you're reading...
Literary Conversations

What Book Would You Save?

by Jessica Harrington

What I would grab if my house was burning to the ground: My three dogs, my mother’s mason jar and gold bell necklace, my great grandmother’s rosary and my favorite childhood book Fantasy Animals by Cathee Van Rossem St. Clair.

While spending time at Brain Pickings last night, I came across a review by Maria Popova on a book titled The Burning House: What would you take? by Foster Huntington. Huntington asked himself this question: What would you grab as you fled your burning home? He made a pile of what he would grab and photographed it. He then asked friends to do the same and started a blog. Then he asked bloggers the same question and had people submit pictures and descriptions. Foster wanted a wider perspective though, not just blogger types, so he set out on a road trip to find persons from all walks of life to answer his simple question. This Tumblr blog turned book is an amazing collection of what objects, rational and sentimental, we identify ourselves with.

While looking through photos from the book, I noticed that almost every person had included a book, note, or journal. I started to think about what I would grab (my dogs, my mother’s antique mason jar, my great grandmother’s rosary) and wondered if a book would make my list, and one did- Fantasy Animals by Cathee Van Rossem St. Clair.  Now it is not an American Classic or special edition, it is a simple book of illustrations and poem like descriptions of fantasy animals. There is a dedication from the people who gave it to me on the inner front cover that reads: For Jessica Xmas ’90 From Virginia and Ed. I don’t remember who Virginia and Ed are; I don’t remember receiving the book as a gift on that Christmas morning in 1990. I do, however, remember spending countless hours at my desk as a child trying to draw the fantasy animals, trying to make up new poems for them, and dreaming of finding these magical creatures in far off lands one day. It is the only book from my childhood that I still have and I still flip through it regularly. It reminds me of a more innocent time, when anything was possible. When I had an amazing imagination, a drive for discovery, and was still naive enough to think the only evil in the world was the likes of Dr. Claw, Inspector Gadget’s arch nemesis.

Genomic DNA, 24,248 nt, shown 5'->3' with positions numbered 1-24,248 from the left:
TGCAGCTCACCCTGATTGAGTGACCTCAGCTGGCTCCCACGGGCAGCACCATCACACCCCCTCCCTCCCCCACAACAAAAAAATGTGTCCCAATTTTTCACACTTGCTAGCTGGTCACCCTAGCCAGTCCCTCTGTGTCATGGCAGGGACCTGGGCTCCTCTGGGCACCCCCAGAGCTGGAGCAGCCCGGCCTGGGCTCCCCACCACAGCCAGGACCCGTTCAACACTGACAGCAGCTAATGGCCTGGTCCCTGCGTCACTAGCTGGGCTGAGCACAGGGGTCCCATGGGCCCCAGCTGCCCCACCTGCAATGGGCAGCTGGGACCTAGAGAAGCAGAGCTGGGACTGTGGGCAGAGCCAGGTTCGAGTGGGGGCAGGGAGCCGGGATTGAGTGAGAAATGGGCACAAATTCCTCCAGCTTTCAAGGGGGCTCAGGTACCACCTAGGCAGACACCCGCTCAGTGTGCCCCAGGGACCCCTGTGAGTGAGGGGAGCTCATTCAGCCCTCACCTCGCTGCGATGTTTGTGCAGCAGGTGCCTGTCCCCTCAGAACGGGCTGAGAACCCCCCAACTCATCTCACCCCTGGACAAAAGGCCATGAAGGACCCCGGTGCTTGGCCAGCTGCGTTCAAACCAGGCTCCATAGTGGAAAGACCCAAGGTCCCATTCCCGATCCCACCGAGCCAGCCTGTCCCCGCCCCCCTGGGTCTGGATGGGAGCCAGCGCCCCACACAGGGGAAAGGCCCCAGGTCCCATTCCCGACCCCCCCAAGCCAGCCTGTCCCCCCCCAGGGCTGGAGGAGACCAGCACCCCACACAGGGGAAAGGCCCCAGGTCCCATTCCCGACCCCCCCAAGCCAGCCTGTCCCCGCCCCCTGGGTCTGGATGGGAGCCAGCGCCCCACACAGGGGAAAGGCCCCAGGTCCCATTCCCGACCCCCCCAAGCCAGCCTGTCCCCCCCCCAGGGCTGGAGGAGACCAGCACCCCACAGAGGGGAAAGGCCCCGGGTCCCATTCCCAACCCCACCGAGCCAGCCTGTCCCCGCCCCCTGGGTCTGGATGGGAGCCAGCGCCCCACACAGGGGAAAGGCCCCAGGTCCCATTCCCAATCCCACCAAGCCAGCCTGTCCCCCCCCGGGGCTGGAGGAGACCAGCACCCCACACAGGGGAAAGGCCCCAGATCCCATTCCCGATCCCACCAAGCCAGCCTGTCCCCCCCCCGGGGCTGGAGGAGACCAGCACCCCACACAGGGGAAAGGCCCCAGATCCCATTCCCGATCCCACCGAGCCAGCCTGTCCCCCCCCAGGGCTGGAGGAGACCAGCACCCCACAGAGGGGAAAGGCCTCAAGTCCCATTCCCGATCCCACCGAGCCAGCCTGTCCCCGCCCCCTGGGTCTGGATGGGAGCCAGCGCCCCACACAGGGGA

Books are more than the words written between the covers, they are outlets of who we once were, who we are, or what we wish to become. They inspire us and remind us of what is important. Books are replaceable (for the most part) but the copy you have carried around with you for twenty-two years; the book that has kept you company; the book that has been worn, ripped, and written in during your journey together, is not. With that, I will leave you with a question- if your house was burning to the ground, would you grab a book? Which one and why?

Advertisements

About The Haberdasher

Created by writers for writers, The Haberdasher, or le Hab, is your Peddler of Literary Art for Northern California and beyond. In addition to writing tips and literary debates, we also feature critical reviews and author interviews.

Discussion

5 thoughts on “What Book Would You Save?